Re: Viability of a Graphical CircleMUD

From: Joseph Todaro (
Date: 07/31/00

maybe you can write it in VRML... or just in C++.... VRML isnt really that
hard to learn but it lags sometimes....
also, if you are going to do it as a client make it like a maximum of 120
users until it is totally released so you dont have to make something that
keeps making more and more sockets, etc.
if you are going to make a graphical M** please contact me because i'd
really love to help!
-----Original Message-----
From: Patrick Dughi <dughi@IMAXX.NET>
To: <>
Date: Monday, July 31, 2000 11:44 AM
Subject: Re: [CIRCLE] Viability of a Graphical CircleMUD

>On Sun, 30 Jul 2000, StormeRider wrote:
>> At 11:35 AM 7/30/00 -0500, I wrote:
>> >         The issue I get frustrated over is that people assume that
>> >and a graphics pump/server idea coupled using _text_ tags is actually a
>> >_good_ idea.
>> >
>> >         Graphics and telnet just don't mix :)
>> I'd like to hear more on this thread. I've seen Daniel's objections to
>> but personally I still think that it (or something like it) has a lot
>> for it.
>> The viability of most of us being able to take our MUDs and convert them
>> to something like AC or EQ is pretty much nil. However, I don't see how
>> we could stand to lose by implementing some basic sound and graphic
>> functionality. Icons for spells in a spellbook, images for the different
>> objects,
>> hyperlink-like clickability all seem like viable ways in which text-based
>> MUDs can progress. Ultimately, the HTML-like scenario does _not_ seem
>> like a bad way of doing things, IMHO. If someone can explain why they
>> believe it is, I'd be very interested in hearing it.
>        Okay. First, we'll ignore the fact that MXP is defined by Zugg,
>and is championed by him (sort of like how microsoft works).
>        Embedded text (human-readable) control options are a _bad_ idea.
>The way MXP is described it shouldn't be too difficult for another player
>to easily control someone else.  All I have to do is send a few lines of
>MXP code to break someone's setup - and I can probably put it in a tell,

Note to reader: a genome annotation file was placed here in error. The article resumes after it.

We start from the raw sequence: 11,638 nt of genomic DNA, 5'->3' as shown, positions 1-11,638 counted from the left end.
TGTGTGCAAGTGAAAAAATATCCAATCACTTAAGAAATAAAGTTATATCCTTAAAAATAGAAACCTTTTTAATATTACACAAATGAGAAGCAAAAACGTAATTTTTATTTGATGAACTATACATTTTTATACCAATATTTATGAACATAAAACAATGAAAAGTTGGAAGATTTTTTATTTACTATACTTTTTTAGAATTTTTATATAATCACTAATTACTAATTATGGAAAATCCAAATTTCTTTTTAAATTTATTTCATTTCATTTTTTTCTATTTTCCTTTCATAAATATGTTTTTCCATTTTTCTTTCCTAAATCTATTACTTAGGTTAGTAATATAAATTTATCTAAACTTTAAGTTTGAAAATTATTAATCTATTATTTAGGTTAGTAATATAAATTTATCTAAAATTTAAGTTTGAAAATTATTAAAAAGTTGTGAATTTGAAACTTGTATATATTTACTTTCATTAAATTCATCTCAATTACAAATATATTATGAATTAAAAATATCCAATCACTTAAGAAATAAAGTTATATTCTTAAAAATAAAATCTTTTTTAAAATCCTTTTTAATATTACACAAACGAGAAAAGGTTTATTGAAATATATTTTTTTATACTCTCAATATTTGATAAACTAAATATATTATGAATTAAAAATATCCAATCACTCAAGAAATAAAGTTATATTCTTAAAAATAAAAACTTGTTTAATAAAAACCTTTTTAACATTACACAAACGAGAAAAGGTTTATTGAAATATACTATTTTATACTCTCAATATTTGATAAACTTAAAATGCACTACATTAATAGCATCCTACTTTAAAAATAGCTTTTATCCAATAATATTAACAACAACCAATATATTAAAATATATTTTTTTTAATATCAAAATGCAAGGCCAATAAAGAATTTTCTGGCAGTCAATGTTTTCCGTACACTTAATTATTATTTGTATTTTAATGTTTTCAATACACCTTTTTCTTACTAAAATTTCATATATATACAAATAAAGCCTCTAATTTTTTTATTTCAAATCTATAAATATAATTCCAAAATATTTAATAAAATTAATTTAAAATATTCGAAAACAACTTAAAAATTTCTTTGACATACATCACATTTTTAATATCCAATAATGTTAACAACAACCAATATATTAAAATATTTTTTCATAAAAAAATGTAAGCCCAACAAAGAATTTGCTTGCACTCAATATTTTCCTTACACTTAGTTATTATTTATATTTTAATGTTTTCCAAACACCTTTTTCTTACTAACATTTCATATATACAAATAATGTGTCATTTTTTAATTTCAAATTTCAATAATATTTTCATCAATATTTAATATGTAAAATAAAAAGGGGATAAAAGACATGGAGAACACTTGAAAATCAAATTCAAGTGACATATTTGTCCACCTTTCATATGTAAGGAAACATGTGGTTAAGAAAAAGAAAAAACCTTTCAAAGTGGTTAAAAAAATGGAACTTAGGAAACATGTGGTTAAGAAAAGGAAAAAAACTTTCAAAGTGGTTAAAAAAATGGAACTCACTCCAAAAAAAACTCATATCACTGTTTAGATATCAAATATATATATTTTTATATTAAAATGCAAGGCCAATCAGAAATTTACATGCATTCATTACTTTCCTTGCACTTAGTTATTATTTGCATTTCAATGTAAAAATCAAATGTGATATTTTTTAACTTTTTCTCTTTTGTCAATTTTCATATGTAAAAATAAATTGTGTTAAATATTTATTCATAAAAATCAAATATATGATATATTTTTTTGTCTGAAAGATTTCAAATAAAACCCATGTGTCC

>or gossip message.  Ever been on a mud where an immortal was nice enough
>to gecho "You are hungry," and every scripted user eats and drinks like
>        Then, we look at the concept of html.  Html is a server-oriented
>protocol.  It's great because the server-owner (ie you) only has to make
>one change, and all the clients (your players) automatically use the new
>system.  The problem is that everything relies on the server.  Each time
>you access the menu/etc you have to download it from a server somewhere.
>        Imagine getting into a fight and having to wait for the graphic
>icons to load over your already-lagged modem connection.  Let's not assume
>you're streaming the info from a mud server, but from an http page
>somewhere.  Let's say dns goes out for a minute, or your ISP decides
>you're getting too much traffic on that page and for a while you can't
>        Blah!
>        I know html-like text is a very attractive solution, in part
>because it is now so easy to generate, and because zmud already promises
>to support it.  However, it sucks hind tit for muds and other multi-user
>        The fastest, and simplest solution is simply to add a second
>socket connection.  This has already been done on the afforementioned RoA
>mud (src has been uploaded, btw).  Their custom client has (from what I'm
>told), seperate mapping and identified item databases, and probably a few
>more things you can't just throw into a client without knowing the server
>internals.  The source for the client has not been released however.
>> That said, I think that nothing should really be streamed from the
>> Regular updates and client downloads would be a must, to update the
>> graphics and sounds on the client computer. But that said, being able to
>> prompt the client to display or play those doesn't seem like a bad idea
>> in my opinion. Perhaps this should instead be done over a separate
>> socket channel. That might have its own benefits, but the concept of
>> able to specify customizeable "HTML"-like frames would give us a lot of
>> control that can only be done with VT100 escape sequences, which aren't
>> the friendliest to code.
>        If you're going over a seperate connection why bother with the
>kludginess of html codes?  Make your own protocol.   You know bitvectors
>from the code? Think of a control code like that... say the first 16 bits
>determine execute permissions, type (upload/download), other special
>circumstances, and the rest of it maybe contains a text string for a
>resource reference or the sort.  You don't have to go through complicated
>string mechanics to decode it, instead, you can probably act directly on
>it; fast, easy, and if it's done right, easily extendable.
>                                        PjD
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